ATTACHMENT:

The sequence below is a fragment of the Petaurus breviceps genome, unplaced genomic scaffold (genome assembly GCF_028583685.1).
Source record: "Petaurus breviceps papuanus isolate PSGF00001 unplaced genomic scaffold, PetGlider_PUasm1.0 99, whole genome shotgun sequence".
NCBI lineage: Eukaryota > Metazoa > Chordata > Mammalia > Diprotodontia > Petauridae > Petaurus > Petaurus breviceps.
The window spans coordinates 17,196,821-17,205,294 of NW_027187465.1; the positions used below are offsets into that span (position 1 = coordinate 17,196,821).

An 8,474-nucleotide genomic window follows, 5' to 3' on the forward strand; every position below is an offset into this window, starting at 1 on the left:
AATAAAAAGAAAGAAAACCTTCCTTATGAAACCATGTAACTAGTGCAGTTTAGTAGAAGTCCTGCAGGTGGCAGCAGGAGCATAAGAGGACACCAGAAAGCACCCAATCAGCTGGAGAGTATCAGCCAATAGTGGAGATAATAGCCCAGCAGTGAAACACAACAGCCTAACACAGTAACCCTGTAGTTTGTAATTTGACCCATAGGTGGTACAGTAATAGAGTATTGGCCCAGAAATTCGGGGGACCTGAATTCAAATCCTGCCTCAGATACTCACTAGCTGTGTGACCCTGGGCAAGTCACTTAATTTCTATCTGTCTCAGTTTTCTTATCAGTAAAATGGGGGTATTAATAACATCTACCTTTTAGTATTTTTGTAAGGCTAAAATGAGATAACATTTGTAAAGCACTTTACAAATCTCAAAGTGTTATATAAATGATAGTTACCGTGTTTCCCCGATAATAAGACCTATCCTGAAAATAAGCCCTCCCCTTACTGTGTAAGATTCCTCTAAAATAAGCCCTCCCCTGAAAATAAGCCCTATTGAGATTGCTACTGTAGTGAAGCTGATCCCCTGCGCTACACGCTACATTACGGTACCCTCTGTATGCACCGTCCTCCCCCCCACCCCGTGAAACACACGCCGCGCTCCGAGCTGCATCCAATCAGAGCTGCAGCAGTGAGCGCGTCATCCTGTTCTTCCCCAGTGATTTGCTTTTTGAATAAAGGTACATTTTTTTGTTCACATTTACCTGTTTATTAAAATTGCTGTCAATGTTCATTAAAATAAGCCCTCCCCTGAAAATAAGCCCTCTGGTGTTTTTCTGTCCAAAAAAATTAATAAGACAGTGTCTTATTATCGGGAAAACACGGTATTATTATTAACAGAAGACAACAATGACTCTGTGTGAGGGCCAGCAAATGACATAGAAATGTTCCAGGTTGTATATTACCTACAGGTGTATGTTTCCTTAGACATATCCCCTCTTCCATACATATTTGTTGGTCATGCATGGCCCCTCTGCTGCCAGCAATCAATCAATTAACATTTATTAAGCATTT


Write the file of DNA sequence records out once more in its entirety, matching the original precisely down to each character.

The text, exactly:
The sequence below is a fragment of the Petaurus breviceps genome, unplaced genomic scaffold (genome assembly GCF_028583685.1).
Source record: "Petaurus breviceps papuanus isolate PSGF00001 unplaced genomic scaffold, PetGlider_PUasm1.0 99, whole genome shotgun sequence".
NCBI lineage: Eukaryota > Metazoa > Chordata > Mammalia > Diprotodontia > Petauridae > Petaurus > Petaurus breviceps.
The window spans coordinates 17,196,821-17,205,294 of NW_027187465.1; the positions used below are offsets into that span (position 1 = coordinate 17,196,821).

An 8,474-nucleotide genomic window follows, 5' to 3' on the forward strand; every position below is an offset into this window, starting at 1 on the left:
AATAAAAAGAAAGAAAACCTTCCTTATGAAACCATGTAACTAGTGCAGTTTAGTAGAAGTCCTGCAGGTGGCAGCAGGAGCATAAGAGGACACCAGAAAGCACCCAATCAGCTGGAGAGTATCAGCCAATAGTGGAGATAATAGCCCAGCAGTGAAACACAACAGCCTAACACAGTAACCCTGTAGTTTGTAATTTGACCCATAGGTGGTACAGTAATAGAGTATTGGCCCAGAAATTCGGGGGACCTGAATTCAAATCCTGCCTCAGATACTCACTAGCTGTGTGACCCTGGGCAAGTCACTTAATTTCTATCTGTCTCAGTTTTCTTATCAGTAAAATGGGGGTATTAATAACATCTACCTTTTAGTATTTTTGTAAGGCTAAAATGAGATAACATTTGTAAAGCACTTTACAAATCTCAAAGTGTTATATAAATGATAGTTACCGTGTTTCCCCGATAATAAGACCTATCCTGAAAATAAGCCCTCCCCTTACTGTGTAAGATTCCTCTAAAATAAGCCCTCCCCTGAAAATAAGCCCTATTGAGATTGCTACTGTAGTGAAGCTGATCCCCTGCGCTACACGCTACATTACGGTACCCTCTGTATGCACCGTCCTCCCCCCCACCCCGTGAAACACACGCCGCGCTCCGAGCTGCATCCAATCAGAGCTGCAGCAGTGAGCGCGTCATCCTGTTCTTCCCCAGTGATTTGCTTTTTGAATAAAGGTACATTTTTTTGTTCACATTTACCTGTTTATTAAAATTGCTGTCAATGTTCATTAAAATAAGCCCTCCCCTGAAAATAAGCCCTCTGGTGTTTTTCTGTCCAAAAAAATTAATAAGACAGTGTCTTATTATCGGGAAAACACGGTATTATTATTAACAGAAGACAACAATGACTCTGTGTGAGGGCCAGCAAATGACATAGAAATGTTCCAGGTTGTATATTACCTACAGGTGTATGTTTCCTTAGACATATCCCCTCTTCCATACATATTTGTTGGTCATGCATGGCCCCTCTGCTGCCAGCAATCAATCAATTAACATTTATTAAGCATTT